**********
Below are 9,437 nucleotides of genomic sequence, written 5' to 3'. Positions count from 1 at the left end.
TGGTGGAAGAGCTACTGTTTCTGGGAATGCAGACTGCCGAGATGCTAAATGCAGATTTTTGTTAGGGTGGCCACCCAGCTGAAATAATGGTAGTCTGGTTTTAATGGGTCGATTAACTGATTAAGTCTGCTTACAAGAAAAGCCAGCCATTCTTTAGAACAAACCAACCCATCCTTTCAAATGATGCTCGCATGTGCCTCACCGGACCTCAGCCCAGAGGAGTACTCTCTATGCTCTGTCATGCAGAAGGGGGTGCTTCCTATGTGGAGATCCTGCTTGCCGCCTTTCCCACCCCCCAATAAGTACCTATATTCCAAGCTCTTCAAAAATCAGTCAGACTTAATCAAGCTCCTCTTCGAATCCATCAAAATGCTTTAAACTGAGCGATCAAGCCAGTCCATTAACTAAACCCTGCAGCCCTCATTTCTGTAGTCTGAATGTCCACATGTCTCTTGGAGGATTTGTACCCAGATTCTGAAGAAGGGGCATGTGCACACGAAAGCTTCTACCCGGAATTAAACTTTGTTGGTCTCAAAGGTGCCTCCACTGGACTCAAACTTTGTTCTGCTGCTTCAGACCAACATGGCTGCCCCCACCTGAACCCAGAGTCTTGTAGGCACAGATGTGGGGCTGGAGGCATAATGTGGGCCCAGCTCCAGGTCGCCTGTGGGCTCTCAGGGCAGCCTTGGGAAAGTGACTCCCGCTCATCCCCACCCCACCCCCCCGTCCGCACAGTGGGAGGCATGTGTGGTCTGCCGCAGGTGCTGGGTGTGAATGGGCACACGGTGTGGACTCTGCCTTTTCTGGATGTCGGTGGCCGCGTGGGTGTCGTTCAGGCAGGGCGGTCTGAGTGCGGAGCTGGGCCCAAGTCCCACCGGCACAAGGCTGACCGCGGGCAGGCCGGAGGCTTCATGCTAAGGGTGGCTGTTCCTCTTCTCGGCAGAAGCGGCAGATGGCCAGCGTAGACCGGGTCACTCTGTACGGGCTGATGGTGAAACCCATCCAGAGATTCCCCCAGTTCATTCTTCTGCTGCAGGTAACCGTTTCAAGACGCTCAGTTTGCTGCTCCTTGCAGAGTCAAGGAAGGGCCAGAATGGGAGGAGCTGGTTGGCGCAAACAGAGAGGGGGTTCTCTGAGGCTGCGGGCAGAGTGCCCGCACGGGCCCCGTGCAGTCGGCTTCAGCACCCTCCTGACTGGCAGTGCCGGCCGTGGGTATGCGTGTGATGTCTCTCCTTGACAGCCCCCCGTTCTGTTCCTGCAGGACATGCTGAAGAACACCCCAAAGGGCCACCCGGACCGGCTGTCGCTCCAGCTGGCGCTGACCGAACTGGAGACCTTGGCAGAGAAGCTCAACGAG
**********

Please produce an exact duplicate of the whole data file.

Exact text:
Below are 9,437 nucleotides of genomic sequence, written 5' to 3'. Positions count from 1 at the left end.
TGGTGGAAGAGCTACTGTTTCTGGGAATGCAGACTGCCGAGATGCTAAATGCAGATTTTTGTTAGGGTGGCCACCCAGCTGAAATAATGGTAGTCTGGTTTTAATGGGTCGATTAACTGATTAAGTCTGCTTACAAGAAAAGCCAGCCATTCTTTAGAACAAACCAACCCATCCTTTCAAATGATGCTCGCATGTGCCTCACCGGACCTCAGCCCAGAGGAGTACTCTCTATGCTCTGTCATGCAGAAGGGGGTGCTTCCTATGTGGAGATCCTGCTTGCCGCCTTTCCCACCCCCCAATAAGTACCTATATTCCAAGCTCTTCAAAAATCAGTCAGACTTAATCAAGCTCCTCTTCGAATCCATCAAAATGCTTTAAACTGAGCGATCAAGCCAGTCCATTAACTAAACCCTGCAGCCCTCATTTCTGTAGTCTGAATGTCCACATGTCTCTTGGAGGATTTGTACCCAGATTCTGAAGAAGGGGCATGTGCACACGAAAGCTTCTACCCGGAATTAAACTTTGTTGGTCTCAAAGGTGCCTCCACTGGACTCAAACTTTGTTCTGCTGCTTCAGACCAACATGGCTGCCCCCACCTGAACCCAGAGTCTTGTAGGCACAGATGTGGGGCTGGAGGCATAATGTGGGCCCAGCTCCAGGTCGCCTGTGGGCTCTCAGGGCAGCCTTGGGAAAGTGACTCCCGCTCATCCCCACCCCACCCCCCCGTCCGCACAGTGGGAGGCATGTGTGGTCTGCCGCAGGTGCTGGGTGTGAATGGGCACACGGTGTGGACTCTGCCTTTTCTGGATGTCGGTGGCCGCGTGGGTGTCGTTCAGGCAGGGCGGTCTGAGTGCGGAGCTGGGCCCAAGTCCCACCGGCACAAGGCTGACCGCGGGCAGGCCGGAGGCTTCATGCTAAGGGTGGCTGTTCCTCTTCTCGGCAGAAGCGGCAGATGGCCAGCGTAGACCGGGTCACTCTGTACGGGCTGATGGTGAAACCCATCCAGAGATTCCCCCAGTTCATTCTTCTGCTGCAGGTAACCGTTTCAAGACGCTCAGTTTGCTGCTCCTTGCAGAGTCAAGGAAGGGCCAGAATGGGAGGAGCTGGTTGGCGCAAACAGAGAGGGGGTTCTCTGAGGCTGCGGGCAGAGTGCCCGCACGGGCCCCGTGCAGTCGGCTTCAGCACCCTCCTGACTGGCAGTGCCGGCCGTGGGTATGCGTGTGATGTCTCTCCTTGACAGCCCCCCGTTCTGTTCCTGCAGGACATGCTGAAGAACACCCCAAAGGGCCACCCGGACCGGCTGTCGCTCCAGCTGGCGCTGACCGAACTGGAGACCTTGGCAGAGAAGCTCAACGAG